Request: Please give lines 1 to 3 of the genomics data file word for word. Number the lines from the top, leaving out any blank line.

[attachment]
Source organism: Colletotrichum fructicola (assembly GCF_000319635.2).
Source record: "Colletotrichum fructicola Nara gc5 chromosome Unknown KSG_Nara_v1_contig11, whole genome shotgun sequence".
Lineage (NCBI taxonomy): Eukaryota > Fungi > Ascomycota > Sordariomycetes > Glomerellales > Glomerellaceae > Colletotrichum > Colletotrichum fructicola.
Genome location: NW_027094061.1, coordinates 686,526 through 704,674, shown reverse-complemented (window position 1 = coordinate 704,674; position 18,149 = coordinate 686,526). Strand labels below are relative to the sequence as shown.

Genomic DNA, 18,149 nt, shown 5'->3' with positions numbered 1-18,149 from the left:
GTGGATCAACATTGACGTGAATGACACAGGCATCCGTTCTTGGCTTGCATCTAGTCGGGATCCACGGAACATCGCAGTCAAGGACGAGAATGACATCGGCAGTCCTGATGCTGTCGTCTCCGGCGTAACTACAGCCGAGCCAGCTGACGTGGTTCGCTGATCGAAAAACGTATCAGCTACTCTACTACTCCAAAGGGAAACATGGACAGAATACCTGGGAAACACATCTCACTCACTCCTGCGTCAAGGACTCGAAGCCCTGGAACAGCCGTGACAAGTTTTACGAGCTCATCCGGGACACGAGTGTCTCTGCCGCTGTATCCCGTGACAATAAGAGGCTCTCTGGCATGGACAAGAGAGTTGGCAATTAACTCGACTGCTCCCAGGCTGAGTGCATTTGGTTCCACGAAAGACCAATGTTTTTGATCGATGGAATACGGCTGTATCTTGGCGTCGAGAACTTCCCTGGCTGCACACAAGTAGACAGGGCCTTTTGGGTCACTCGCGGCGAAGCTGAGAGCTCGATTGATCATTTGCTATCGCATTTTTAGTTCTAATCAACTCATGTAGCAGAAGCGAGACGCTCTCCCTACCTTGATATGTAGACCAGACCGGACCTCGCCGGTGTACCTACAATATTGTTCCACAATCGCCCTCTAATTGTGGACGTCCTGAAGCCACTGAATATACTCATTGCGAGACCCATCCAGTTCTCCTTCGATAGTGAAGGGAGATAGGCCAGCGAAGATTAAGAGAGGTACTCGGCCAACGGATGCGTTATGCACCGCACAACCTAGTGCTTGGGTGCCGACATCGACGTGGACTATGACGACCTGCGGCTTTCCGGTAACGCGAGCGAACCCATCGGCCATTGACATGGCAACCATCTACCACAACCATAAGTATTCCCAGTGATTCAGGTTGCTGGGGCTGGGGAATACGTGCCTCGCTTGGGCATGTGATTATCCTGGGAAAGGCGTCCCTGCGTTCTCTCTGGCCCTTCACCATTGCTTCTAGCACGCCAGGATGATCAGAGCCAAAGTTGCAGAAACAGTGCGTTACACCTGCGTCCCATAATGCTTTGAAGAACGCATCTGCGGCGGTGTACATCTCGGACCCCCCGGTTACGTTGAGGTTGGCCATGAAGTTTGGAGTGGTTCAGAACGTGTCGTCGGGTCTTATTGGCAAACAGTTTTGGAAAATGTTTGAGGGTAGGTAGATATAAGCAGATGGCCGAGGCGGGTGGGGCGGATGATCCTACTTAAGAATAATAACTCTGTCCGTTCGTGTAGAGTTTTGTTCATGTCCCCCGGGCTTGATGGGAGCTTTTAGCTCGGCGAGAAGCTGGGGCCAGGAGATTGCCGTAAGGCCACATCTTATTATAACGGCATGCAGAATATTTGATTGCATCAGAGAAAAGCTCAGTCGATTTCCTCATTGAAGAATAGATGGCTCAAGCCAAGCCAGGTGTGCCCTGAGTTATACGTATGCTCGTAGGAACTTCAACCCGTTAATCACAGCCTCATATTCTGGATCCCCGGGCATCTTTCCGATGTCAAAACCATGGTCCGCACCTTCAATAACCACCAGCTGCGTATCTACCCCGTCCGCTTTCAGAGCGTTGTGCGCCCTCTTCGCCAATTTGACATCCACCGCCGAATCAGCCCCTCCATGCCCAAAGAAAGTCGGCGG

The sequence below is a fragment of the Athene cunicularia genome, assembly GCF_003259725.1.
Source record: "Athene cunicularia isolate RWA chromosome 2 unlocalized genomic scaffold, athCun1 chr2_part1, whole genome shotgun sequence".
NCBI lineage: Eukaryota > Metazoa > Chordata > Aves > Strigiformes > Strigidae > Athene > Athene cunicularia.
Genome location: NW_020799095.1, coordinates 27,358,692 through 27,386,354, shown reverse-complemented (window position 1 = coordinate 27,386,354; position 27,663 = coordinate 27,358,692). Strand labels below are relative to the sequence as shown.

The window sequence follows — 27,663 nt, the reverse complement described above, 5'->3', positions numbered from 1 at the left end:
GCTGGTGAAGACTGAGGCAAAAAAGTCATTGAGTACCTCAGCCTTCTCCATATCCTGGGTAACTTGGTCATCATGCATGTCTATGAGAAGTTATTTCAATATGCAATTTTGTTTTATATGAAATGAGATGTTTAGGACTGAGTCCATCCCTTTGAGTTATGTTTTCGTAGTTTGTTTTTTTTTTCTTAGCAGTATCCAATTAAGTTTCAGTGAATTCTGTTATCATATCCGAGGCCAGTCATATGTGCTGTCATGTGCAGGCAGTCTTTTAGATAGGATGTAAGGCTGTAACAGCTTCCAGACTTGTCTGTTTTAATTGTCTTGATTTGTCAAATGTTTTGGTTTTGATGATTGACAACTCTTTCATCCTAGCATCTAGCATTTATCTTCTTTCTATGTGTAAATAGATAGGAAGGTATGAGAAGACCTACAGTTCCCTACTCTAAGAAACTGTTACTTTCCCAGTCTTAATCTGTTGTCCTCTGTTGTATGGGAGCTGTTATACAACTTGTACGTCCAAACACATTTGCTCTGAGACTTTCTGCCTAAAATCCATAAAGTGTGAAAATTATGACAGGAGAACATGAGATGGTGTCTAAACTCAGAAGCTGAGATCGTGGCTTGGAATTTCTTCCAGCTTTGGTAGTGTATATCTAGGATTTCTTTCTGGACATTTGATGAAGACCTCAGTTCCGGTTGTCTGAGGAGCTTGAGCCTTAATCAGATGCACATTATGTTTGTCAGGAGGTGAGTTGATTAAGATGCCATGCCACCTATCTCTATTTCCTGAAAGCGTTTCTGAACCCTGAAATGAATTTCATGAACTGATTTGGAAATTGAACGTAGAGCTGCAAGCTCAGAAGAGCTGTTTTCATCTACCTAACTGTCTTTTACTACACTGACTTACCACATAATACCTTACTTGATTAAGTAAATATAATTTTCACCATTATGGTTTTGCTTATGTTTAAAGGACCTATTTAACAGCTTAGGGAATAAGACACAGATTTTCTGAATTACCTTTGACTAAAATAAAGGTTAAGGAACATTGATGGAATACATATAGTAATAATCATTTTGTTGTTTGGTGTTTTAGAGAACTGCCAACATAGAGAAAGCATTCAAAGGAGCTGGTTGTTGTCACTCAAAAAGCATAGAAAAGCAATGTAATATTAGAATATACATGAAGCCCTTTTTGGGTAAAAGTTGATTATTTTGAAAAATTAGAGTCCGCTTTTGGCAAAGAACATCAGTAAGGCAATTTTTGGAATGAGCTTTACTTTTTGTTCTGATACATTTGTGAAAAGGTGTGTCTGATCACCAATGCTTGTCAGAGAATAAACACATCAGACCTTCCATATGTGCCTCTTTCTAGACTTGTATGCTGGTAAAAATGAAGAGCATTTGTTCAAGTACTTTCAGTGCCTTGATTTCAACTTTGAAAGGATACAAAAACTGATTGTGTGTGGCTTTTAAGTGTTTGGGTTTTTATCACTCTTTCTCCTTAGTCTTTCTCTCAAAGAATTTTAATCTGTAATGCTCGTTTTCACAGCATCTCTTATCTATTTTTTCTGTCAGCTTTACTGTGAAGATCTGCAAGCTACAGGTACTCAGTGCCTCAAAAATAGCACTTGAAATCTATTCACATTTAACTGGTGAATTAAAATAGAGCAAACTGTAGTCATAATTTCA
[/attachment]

Source organism: Colletotrichum fructicola (assembly GCF_000319635.2).
Source record: "Colletotrichum fructicola Nara gc5 chromosome Unknown KSG_Nara_v1_contig11, whole genome shotgun sequence".
Lineage (NCBI taxonomy): Eukaryota > Fungi > Ascomycota > Sordariomycetes > Glomerellales > Glomerellaceae > Colletotrichum > Colletotrichum fructicola.